How useful is the concept of 'global sisterhood'?
Is feminism really intersectional?
By Sophie Rumble / 21 November 2020
Sisterhood can be defined as ‘the solidarity of women based on shared conditions, experiences, or concerns’. The idea behind this is that women are universally united in their shared experience of oppression at the hands of patriarchy, forming a common ground between women from which they can essentially bond over.
Whilst on the surface this appears to be all very lovely, there are many other complex factors at play here, which are worth unpacking. The concept of a universal, global sisterhood has received critique over the years, namely because it tends to be a term utilised and employed by liberal, white, western feminists who claim unity with their ‘sisters’ due to the perceived ‘common oppression’ experienced. While I’m sure that anyone who considers themselves to be a feminist would be concerned with the marginalisation and oppression of women, the issue here is that the conversation tends to be dominated by white western women who have decided that their experiences of patriarchy are universally applicable to all other women.
The problem with attempting to build unity off of a common source of oppression – namely patriarchy – is that patriarchy manifests differently for every woman, depending on her position within society. And, as such, every woman’s priorities are different because everyone’s lived experiences hugely differ. In grouping all women across the globe together, under the complex umbrella of patriarchy, we run the risk of overlooking and ignoring the differences between women, which doesn’t account for the complexities and many forms that womanhood takes.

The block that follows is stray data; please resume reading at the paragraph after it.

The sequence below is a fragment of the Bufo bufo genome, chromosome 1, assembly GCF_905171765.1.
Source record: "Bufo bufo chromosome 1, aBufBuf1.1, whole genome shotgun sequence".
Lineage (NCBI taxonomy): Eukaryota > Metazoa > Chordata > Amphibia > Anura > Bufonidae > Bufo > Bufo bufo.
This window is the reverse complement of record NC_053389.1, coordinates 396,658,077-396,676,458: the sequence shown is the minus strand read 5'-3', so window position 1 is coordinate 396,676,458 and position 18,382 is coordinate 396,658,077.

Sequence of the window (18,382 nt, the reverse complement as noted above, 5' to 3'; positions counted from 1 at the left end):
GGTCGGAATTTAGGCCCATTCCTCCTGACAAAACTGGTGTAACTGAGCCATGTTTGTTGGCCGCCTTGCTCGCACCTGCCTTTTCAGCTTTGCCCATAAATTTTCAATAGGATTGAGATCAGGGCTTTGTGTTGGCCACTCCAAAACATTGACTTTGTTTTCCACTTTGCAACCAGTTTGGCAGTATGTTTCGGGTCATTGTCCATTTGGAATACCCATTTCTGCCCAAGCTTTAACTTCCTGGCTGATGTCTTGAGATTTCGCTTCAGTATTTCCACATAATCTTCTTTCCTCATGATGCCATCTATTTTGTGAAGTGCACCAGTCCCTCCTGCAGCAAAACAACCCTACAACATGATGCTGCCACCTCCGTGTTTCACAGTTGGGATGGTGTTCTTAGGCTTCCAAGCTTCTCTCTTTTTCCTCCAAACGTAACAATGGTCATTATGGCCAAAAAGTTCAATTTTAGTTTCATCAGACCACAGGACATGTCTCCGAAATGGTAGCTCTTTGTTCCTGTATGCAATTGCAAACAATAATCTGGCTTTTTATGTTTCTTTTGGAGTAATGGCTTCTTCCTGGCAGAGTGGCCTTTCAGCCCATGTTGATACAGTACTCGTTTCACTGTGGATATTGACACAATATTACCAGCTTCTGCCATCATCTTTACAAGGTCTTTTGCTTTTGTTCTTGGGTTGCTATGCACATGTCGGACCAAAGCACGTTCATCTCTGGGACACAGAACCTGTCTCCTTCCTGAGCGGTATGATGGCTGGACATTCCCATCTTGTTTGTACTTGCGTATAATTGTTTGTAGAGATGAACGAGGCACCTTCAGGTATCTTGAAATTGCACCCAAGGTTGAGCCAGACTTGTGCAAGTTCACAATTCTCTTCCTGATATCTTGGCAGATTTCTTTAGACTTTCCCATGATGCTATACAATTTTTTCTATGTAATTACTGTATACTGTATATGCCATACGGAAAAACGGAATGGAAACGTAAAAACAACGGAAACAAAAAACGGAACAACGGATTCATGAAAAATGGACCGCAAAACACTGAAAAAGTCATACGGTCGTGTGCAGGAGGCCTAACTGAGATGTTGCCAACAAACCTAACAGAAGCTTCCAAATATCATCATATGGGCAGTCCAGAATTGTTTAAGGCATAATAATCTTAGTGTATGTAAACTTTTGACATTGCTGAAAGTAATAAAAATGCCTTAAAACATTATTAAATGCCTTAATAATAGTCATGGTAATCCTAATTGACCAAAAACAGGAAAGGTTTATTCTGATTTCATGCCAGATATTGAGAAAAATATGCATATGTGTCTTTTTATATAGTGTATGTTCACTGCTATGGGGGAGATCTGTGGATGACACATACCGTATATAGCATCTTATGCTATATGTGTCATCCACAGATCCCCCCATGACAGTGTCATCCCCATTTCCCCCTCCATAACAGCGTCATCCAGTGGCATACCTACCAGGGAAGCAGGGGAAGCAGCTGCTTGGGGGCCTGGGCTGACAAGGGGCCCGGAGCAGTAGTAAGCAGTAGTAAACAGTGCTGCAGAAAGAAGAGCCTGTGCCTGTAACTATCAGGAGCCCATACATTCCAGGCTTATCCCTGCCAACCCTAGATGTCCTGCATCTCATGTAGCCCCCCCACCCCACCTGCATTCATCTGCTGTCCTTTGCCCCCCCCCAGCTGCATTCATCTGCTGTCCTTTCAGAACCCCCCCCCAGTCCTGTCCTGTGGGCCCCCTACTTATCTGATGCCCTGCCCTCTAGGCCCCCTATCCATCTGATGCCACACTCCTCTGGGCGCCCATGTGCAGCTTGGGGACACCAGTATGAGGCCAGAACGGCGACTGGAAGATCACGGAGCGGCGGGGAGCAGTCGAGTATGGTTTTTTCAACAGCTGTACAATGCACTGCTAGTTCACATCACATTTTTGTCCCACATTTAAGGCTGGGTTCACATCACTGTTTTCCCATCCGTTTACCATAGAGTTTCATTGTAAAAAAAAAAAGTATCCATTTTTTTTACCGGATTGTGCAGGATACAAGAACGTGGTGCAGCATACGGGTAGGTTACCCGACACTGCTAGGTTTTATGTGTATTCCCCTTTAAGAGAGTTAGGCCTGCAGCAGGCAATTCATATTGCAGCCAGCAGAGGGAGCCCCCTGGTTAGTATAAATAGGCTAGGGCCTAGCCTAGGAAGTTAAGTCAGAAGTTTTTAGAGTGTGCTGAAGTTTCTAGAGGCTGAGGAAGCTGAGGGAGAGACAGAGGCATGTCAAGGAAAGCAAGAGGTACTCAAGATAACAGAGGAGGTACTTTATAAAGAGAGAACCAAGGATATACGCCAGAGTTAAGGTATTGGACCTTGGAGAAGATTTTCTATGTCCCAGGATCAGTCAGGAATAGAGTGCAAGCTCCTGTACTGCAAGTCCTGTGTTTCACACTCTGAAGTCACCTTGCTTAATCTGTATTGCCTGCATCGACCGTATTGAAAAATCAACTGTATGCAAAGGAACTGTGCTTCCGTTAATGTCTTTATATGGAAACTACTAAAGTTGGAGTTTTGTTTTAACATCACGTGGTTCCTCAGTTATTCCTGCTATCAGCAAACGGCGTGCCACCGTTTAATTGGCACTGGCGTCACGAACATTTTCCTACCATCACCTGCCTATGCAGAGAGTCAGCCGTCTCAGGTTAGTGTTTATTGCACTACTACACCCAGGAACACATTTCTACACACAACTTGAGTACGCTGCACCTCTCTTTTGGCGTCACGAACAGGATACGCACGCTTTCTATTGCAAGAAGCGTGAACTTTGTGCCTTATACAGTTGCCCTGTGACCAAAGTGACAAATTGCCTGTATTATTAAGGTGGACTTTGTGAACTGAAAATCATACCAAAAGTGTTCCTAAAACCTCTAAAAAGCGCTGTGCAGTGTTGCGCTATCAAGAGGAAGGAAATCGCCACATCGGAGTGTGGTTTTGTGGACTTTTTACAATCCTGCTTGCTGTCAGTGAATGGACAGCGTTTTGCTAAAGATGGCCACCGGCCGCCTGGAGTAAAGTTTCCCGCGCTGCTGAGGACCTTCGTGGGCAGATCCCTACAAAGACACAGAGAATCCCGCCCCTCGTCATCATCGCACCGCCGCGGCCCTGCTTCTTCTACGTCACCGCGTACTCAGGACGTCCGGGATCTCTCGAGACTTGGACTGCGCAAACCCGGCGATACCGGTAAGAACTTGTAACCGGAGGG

This concept of womanhood, as so defined by the white, heteronormative, cis-gendered, able-bodied, middle-class woman, lacks intersectionality and nuance and is not reflective of so-called global sisters. Ultimately, the concept of a global sisterhood fails to properly consider the power structures that divide women. To ‘empower women’ in the way that liberal, white, western feminists conceive of empowerment is not necessarily empowering for non-white, non-western, non-middle-class women. Not taking intersectionality and differences into account when discussing ‘women’s issues’ is neatly captured by bell hooks. Here she challenges the objectivity and universality of white western notions of womanhood and feminism;
“The process begins with the individual woman’s acceptance that (American) women, without exception, are socialized to be racist, classist and sexist, in varying degrees, and that labelling ourselves feminists does not change the fact that we must consciously work to rid ourselves of the legacy of negative socialization.”
Here hooks highlights that there cannot be a simple one size fits all solution to gender injustices, and to attempt to construct one creates tensions between the ‘global sisters’.
This concept has played out time and time again throughout history, where feminism and global sisterhood is solely constructed around white women’s experiences, which are considered to be both objective and able to speak for all experiences. Take the example of voting rights in the UK, where ‘women’ supposedly obtained the right to vote in 1918, when in fact this was only white women and was extended to black women nearly half a century later in 1965. This is a pertinent example of the hierarchies and power structures that exist so pervasively and prevalently within the category of woman, and how using white women as the bench-mark of womanhood will only create superficial, ‘top-down’ change.